Half the trick with being a show-biz star is timing your entrance on stage. You want your audience seated before you appear. That's show-biz 101, obvious stuff. Timing is everything after that. Make them wait awhile, but not so long that they start getting too restless, before you open the curtains and appear on stage. And so this week our show-biz star pulled off a grand entrance to amaze its small audience of two — Pammy and me.
In the weeks leading up to its appearance, Pammy and I had wondered quietly to ourselves whether it was ever going to flower this year at all. I had transplanted our Aechmea fasciata into a much bigger pot last year, and full of doubts about my competence (as always), I started to wonder if I had done something wrong.
(This comes with the territory of being a keen amateur at anything. You keep on trying all sorts of "don't try this at home" adventures, you have some disasters but a goodly basketful of successes as well. All along the way you suspect disaster lies around the corner.)
And last week the first pink stars started to form at the base of each Aechmea cup. It was only then that Pammy and I said to each other, almost in unison, "I was beginning to wonder if was going to flower this year." This week has been a pleasure, watching the pink crowns rise and rise like slow-motion fireworks.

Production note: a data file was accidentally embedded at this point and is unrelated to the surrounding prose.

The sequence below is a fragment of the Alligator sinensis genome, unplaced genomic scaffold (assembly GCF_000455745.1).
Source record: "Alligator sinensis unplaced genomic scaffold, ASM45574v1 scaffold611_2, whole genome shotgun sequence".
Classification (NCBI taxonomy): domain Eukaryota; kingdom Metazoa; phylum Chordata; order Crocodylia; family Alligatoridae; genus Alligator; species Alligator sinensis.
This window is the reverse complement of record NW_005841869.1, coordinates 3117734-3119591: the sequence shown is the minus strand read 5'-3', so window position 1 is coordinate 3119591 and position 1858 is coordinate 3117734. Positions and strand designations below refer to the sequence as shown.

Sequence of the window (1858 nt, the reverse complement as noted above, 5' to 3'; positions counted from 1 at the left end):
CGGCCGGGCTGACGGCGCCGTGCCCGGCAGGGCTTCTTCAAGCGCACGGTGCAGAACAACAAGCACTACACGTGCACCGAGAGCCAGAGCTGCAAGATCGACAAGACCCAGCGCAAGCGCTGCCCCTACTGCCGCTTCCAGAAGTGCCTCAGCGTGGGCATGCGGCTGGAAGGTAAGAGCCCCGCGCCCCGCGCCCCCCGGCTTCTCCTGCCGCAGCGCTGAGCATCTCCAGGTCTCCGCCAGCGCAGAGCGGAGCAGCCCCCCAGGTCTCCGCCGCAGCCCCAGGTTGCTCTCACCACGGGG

For me, as the gardener responsible for all transplants, my delight at the dazzling flower show easily outshone the relief that the plant was happy, but I was quietly glad that all had gone well. Even when they're not in flower these bromeliads are handsome things, with their greeny white (or it is whitey green?) striped foliage totally owning the space it occupies. It's an attention-getter at any time of year.
For the next few years at least, the large pot where they grow will see their numbers multiply and the shows become even more spectacular, until they eventually overcrowd the pot and another episode of dividing and replanting is needed.
If you have bromeliads overcrowding their pots, here's a couple of things I have learned.
1. Wait until they finish flowering before doing any repotting.
2. I'm not sure if bromeliad experts will agree with this, but I mix up a 50:50 mix of orchid potting mix and ordinary potting mix, and plant the bromeliads into that. It seems to work OK.